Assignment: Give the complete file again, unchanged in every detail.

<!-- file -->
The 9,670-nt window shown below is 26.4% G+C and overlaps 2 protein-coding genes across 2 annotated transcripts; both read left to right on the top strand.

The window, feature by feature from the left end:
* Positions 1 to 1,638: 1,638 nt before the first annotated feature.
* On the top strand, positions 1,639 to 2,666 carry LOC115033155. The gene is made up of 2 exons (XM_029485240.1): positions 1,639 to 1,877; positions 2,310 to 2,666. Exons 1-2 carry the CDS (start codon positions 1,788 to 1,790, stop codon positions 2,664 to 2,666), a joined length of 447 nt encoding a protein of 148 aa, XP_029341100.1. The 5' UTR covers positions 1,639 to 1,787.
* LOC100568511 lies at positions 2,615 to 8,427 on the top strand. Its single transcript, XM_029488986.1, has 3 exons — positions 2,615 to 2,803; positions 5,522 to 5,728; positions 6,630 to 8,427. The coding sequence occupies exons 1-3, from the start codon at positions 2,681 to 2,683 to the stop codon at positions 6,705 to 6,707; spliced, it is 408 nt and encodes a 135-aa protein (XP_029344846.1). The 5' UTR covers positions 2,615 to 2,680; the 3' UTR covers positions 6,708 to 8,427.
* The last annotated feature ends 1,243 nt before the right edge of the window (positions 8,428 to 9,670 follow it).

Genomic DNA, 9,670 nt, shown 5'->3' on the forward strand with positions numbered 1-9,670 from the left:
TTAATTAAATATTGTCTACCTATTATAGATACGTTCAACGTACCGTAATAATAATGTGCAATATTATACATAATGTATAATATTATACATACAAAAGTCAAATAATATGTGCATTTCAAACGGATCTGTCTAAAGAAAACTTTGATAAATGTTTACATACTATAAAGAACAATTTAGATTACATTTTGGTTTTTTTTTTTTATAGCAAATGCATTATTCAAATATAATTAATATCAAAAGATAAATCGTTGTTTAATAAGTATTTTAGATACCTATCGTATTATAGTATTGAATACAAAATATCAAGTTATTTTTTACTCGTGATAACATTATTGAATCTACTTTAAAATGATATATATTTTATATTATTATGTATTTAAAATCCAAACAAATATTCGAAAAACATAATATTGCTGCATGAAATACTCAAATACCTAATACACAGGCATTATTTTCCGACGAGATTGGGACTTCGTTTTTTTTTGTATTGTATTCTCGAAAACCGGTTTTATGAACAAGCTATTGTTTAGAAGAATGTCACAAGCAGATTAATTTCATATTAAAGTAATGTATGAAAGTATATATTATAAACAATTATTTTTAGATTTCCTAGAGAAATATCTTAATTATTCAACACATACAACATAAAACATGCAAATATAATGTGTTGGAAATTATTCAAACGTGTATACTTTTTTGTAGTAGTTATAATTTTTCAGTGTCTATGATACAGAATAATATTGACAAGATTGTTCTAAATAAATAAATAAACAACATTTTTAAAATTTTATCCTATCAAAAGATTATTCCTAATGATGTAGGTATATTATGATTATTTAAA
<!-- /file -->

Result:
The 9,670-nt window shown below is 26.4% G+C and overlaps 2 protein-coding genes across 2 annotated transcripts; both read left to right on the top strand.

The window, feature by feature from the left end:
* Positions 1 to 1,638: 1,638 nt before the first annotated feature.
* On the top strand, positions 1,639 to 2,666 carry LOC115033155. The gene is made up of 2 exons (XM_029485240.1): positions 1,639 to 1,877; positions 2,310 to 2,666. Exons 1-2 carry the CDS (start codon positions 1,788 to 1,790, stop codon positions 2,664 to 2,666), a joined length of 447 nt encoding a protein of 148 aa, XP_029341100.1. The 5' UTR covers positions 1,639 to 1,787.
* LOC100568511 lies at positions 2,615 to 8,427 on the top strand. Its single transcript, XM_029488986.1, has 3 exons — positions 2,615 to 2,803; positions 5,522 to 5,728; positions 6,630 to 8,427. The coding sequence occupies exons 1-3, from the start codon at positions 2,681 to 2,683 to the stop codon at positions 6,705 to 6,707; spliced, it is 408 nt and encodes a 135-aa protein (XP_029344846.1). The 5' UTR covers positions 2,615 to 2,680; the 3' UTR covers positions 6,708 to 8,427.
* The last annotated feature ends 1,243 nt before the right edge of the window (positions 8,428 to 9,670 follow it).

Genomic DNA, 9,670 nt, shown 5'->3' on the forward strand with positions numbered 1-9,670 from the left:
TTAATTAAATATTGTCTACCTATTATAGATACGTTCAACGTACCGTAATAATAATGTGCAATATTATACATAATGTATAATATTATACATACAAAAGTCAAATAATATGTGCATTTCAAACGGATCTGTCTAAAGAAAACTTTGATAAATGTTTACATACTATAAAGAACAATTTAGATTACATTTTGGTTTTTTTTTTTTATAGCAAATGCATTATTCAAATATAATTAATATCAAAAGATAAATCGTTGTTTAATAAGTATTTTAGATACCTATCGTATTATAGTATTGAATACAAAATATCAAGTTATTTTTTACTCGTGATAACATTATTGAATCTACTTTAAAATGATATATATTTTATATTATTATGTATTTAAAATCCAAACAAATATTCGAAAAACATAATATTGCTGCATGAAATACTCAAATACCTAATACACAGGCATTATTTTCCGACGAGATTGGGACTTCGTTTTTTTTTGTATTGTATTCTCGAAAACCGGTTTTATGAACAAGCTATTGTTTAGAAGAATGTCACAAGCAGATTAATTTCATATTAAAGTAATGTATGAAAGTATATATTATAAACAATTATTTTTAGATTTCCTAGAGAAATATCTTAATTATTCAACACATACAACATAAAACATGCAAATATAATGTGTTGGAAATTATTCAAACGTGTATACTTTTTTGTAGTAGTTATAATTTTTCAGTGTCTATGATACAGAATAATATTGACAAGATTGTTCTAAATAAATAAATAAACAACATTTTTAAAATTTTATCCTATCAAAAGATTATTCCTAATGATGTAGGTATATTATGATTATTTAAA